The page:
Derby County fitness training uncovered
Written by Simon Austin — January 9, 2018
THREE members of the performance team at high-flying Derby County have given a superb insight into what a typical working day entails for them.
Head of Fitness Steve Haines, Lead S&C Adam Burrows and GPS analyst Henry Dyson uncovered their work at the Moor Farm training centre during a visit by Rams TV.
Steve Haines: My role is to look after the fitness of the players, reporting into the manager and Head of Medical (Nigel Cox). I work closely with Adam and Henry to report training data back to the manager and plan and implement on-field and off-field gym sessions.
The manager is quite clear on the KPIs he wants on a match day. We believe injury reduction is a by-product of good training.
Adam plans all the off-field work, which incorporates post-training gym sessions and all of the pre-training work we do. The lads are in the gym daily at 10 o’clock, half an hour before training starts. Depending on what day and what build-up we are doing, the content of those sessions will vary.
Adam Burrows: I work predominantly in the gym, working on strength, power and areas of injury risk, so that when the players go outside they are in the best condition to be able to deal with the training demands.
From 10am onwards, we do activation, which prepares the players for training so they can get the most from the session and is also used as a conditioner.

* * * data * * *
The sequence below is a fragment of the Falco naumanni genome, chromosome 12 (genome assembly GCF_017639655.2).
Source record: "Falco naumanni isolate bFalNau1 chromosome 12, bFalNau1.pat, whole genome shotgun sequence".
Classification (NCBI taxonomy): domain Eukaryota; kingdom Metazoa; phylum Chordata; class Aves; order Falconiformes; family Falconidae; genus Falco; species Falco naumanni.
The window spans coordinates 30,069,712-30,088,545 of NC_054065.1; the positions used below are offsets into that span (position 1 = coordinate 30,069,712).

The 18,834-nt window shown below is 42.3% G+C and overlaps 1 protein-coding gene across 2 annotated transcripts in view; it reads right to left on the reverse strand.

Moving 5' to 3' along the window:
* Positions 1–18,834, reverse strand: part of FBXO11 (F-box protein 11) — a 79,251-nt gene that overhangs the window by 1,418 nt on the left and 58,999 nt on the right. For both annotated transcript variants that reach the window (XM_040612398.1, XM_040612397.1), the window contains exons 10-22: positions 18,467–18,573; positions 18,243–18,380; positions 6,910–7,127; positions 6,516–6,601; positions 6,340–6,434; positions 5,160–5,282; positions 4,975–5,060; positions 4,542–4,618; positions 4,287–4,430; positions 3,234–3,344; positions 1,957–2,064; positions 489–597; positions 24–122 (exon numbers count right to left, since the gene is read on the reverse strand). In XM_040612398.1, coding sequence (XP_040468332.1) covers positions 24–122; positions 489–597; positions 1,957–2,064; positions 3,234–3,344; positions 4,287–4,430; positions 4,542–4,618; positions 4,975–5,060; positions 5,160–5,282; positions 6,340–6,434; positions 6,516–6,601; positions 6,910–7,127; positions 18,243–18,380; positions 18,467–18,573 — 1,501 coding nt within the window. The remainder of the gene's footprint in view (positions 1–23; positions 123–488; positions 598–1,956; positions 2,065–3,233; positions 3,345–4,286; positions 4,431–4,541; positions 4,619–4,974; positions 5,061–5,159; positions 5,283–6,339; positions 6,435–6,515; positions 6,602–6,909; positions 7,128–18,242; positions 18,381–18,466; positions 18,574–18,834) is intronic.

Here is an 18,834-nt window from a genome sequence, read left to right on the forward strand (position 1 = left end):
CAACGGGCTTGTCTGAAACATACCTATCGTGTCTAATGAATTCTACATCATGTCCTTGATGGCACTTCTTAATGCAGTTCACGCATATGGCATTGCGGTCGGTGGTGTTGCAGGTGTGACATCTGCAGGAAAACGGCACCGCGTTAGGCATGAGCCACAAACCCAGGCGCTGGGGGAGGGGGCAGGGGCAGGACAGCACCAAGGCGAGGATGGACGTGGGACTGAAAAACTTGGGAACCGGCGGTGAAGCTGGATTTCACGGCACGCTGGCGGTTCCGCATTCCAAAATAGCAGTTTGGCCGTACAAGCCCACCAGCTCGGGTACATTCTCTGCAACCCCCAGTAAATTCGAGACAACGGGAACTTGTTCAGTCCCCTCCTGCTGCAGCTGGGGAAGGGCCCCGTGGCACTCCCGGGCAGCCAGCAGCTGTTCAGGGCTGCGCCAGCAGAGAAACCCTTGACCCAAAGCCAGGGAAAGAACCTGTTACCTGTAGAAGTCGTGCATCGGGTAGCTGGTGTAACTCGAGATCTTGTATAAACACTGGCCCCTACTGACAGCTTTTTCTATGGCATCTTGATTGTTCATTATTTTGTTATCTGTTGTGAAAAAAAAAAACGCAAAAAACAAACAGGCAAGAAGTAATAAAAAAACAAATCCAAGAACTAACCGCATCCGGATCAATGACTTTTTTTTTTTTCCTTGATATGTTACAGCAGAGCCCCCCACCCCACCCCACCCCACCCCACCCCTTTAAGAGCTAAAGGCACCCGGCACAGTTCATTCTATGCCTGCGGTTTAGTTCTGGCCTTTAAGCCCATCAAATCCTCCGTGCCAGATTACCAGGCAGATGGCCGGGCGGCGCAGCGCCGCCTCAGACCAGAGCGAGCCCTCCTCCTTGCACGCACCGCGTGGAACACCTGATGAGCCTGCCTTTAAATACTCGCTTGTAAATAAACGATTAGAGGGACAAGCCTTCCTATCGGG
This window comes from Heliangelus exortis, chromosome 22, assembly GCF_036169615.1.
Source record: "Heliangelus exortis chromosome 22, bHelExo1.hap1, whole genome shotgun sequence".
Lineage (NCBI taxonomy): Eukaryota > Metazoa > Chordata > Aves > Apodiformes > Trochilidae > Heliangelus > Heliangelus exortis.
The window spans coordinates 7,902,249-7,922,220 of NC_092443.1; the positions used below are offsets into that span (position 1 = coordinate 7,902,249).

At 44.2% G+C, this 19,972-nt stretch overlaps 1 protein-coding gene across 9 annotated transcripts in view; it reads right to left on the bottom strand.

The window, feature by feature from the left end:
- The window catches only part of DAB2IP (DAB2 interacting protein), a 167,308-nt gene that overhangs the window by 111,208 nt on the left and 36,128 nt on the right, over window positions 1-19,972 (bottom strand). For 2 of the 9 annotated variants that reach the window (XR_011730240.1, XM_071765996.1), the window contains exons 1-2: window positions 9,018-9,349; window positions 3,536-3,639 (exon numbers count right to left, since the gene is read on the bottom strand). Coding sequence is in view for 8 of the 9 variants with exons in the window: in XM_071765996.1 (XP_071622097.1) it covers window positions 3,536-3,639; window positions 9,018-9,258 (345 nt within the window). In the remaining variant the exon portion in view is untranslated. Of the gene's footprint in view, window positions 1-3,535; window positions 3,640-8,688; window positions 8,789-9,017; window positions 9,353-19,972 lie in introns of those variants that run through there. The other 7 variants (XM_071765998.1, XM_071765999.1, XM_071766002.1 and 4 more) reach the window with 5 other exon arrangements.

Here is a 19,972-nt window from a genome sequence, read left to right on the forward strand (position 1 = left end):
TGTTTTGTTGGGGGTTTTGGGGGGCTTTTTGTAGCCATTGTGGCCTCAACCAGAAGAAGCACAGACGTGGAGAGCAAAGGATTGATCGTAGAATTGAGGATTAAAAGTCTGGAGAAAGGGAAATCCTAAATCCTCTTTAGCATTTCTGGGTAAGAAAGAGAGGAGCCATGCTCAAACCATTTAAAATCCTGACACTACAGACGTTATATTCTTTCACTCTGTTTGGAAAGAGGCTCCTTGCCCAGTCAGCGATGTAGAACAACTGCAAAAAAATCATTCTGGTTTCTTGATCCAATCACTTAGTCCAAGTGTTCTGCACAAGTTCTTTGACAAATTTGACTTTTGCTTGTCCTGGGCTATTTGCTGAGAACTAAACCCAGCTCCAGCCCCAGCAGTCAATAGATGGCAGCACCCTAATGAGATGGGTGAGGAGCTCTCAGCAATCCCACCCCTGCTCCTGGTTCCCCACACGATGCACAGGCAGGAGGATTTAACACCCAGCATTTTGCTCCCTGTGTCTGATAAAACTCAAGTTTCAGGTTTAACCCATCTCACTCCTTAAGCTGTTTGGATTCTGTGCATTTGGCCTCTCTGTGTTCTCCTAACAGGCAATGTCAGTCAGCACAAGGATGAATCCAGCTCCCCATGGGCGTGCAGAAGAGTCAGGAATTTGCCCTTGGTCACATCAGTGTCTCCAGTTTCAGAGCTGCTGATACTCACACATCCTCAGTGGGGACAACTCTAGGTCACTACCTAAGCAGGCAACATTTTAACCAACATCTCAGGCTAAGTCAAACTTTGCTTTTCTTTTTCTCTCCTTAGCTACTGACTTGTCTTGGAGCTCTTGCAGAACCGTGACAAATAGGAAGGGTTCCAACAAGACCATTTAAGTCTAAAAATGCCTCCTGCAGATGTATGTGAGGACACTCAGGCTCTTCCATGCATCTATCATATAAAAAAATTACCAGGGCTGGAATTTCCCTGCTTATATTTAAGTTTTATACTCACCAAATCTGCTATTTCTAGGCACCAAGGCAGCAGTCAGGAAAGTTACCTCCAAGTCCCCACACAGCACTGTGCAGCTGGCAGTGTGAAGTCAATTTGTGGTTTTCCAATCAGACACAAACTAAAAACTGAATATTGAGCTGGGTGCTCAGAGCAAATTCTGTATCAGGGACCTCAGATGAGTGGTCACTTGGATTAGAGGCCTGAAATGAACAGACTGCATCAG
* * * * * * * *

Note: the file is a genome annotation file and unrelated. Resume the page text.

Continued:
We design the session to crescendo in terms of intensity, so that when we finish everyone feels ready to jump, sprint, do technical and tactical work, whatever it may be.
Steve Haines: When they finish activation, at about 10.25, I’ll take them out and lead the warm-up. This will depend on what day it is and what the football session is going to involve. On certain days it will be about developing further physical capacities of the players which will improve their performance on the pitch.
Henry records every training session we do on the grass. With the GPS we do it live and this data is periodised during the week and fed back to the manager both during and after sessions to help with his planning.
Henry Dyson: First thing in the morning we get the GPS units out in their places ready to go for training. Everything onfield is monitored using these - all of their physical data from every training session.
During training I’m close to the drills, clipping the drills, giving live feedback to Steve and the manager and any of the coaches who want to know what a certain player has done and whether we’ve hit any targets we wanted for that day.
There’s a lot you can collect, so it’s about condensing it down and putting it into something we can use on a daily/ weekly basis and that is going to give the coaches feedback they can understand and which is helpful to them.
The main metrics we look at are distance covered and distances covered at certain speed zones, so high-speed running, sprinting, acceleration and decelerations.
Knowing exactly what the players have done means you can really control their week a lot better, maximise their performance at the weekend and minimise the risk of injury and fatigue.
Steve Haines: After every session, recovery is important, so we have the cryotherapy chamber at the moment and the lads will be using that post sessions. It’s something we’ve got for the foreseeable future and we’re doing some testing on that to see what kind of benefit we’re getting for our players.
They know they will work really hard on a Tuesday - that’s our main work day - that they’ll have a day off after that and come in on Thursday for a short, sharp session. The intensity will still be there, but we’re just going to reduce the volume, and that will carry on into Friday as well.